On some of the bills I've seen mentions to add account number on check's memo line, but on others - no mention. Hence's this question.

For the sake of example, suppose I've got bill from internet provider "Cheezenet". The bill does not mention to add "acc#" to memo line. If I've made the bill payable as directed to "Cheezenet" but put on memo line "internet bill" only, no "acc#", will that check still be process ? If yes, how ?

  • 1
    A company will make every effort to collect your money and apply it to the appropriate account. If all their efforts fail then they may mail the check back to you, call you, or shred/void the check and make note of it in the system so that if somebody calls to confirm payment then they have a trail of actions taken.
    – MonkeyZeus
    Jul 24, 2019 at 15:18

5 Answers 5


Normally, the check will get processed regardless of what appears on the memo line. You're generally sending the check back along with (a portion of) the bill and the bill is going to have the account number on it.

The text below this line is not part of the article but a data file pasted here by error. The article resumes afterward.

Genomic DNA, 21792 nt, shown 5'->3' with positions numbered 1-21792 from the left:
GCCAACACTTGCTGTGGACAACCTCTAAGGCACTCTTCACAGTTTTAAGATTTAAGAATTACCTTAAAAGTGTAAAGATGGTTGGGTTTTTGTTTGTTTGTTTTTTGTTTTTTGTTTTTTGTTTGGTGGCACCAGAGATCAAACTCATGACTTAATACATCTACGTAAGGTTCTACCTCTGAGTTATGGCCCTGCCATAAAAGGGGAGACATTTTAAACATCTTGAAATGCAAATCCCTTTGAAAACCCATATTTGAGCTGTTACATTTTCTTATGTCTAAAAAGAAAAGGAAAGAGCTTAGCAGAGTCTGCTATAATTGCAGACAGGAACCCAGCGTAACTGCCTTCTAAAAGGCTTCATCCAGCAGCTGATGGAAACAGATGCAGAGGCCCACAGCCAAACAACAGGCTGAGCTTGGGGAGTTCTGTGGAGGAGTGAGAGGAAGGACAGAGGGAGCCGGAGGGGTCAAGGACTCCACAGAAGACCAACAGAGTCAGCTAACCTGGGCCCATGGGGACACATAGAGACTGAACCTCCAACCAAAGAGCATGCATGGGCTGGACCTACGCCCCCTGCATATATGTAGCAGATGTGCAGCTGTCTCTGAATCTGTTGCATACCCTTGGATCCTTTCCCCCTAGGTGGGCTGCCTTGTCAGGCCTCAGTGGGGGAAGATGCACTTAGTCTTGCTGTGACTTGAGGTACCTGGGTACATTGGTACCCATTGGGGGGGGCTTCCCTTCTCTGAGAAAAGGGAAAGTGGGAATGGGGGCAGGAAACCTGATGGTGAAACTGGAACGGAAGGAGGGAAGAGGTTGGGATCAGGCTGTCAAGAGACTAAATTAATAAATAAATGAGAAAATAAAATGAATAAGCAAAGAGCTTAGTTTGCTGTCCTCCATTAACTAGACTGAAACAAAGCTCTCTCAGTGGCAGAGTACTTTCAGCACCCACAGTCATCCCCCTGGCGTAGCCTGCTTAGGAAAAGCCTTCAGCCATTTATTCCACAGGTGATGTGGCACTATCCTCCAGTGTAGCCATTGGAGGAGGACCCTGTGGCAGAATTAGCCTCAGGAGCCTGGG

Adding information to the memo is helpful when something goes wrong and your check gets separated from the bill or you make a mistake and damage the account number on the stub you're sending back. If the two get separated, it's much easier to figure out what account number to apply the payment to if it's on the check. The company may be able to figure it out based on the name and address on the check as well but that's not always possible (and may rely on someone in the mail room taking some additional initiative).

In the vast majority of cases, it's not going to matter. But it's a relatively easy backstop to put in place for the small fraction of cases where it does matter.

  • In all cases, checks I mail have detachable slip that does have the account info, so what I am getting from your answer is that in 99% of cases checks should get processed, and that one 1% of "what if xyz happens" is what adding account number to the memo is supposed to handle. Correct me if I'm wrong there. Jul 25, 2019 at 20:31
  • @SergiyKolodyazhnyy - Correct. The account number is just a backup in case the slip gets missed, damaged, or separated. Jul 25, 2019 at 20:48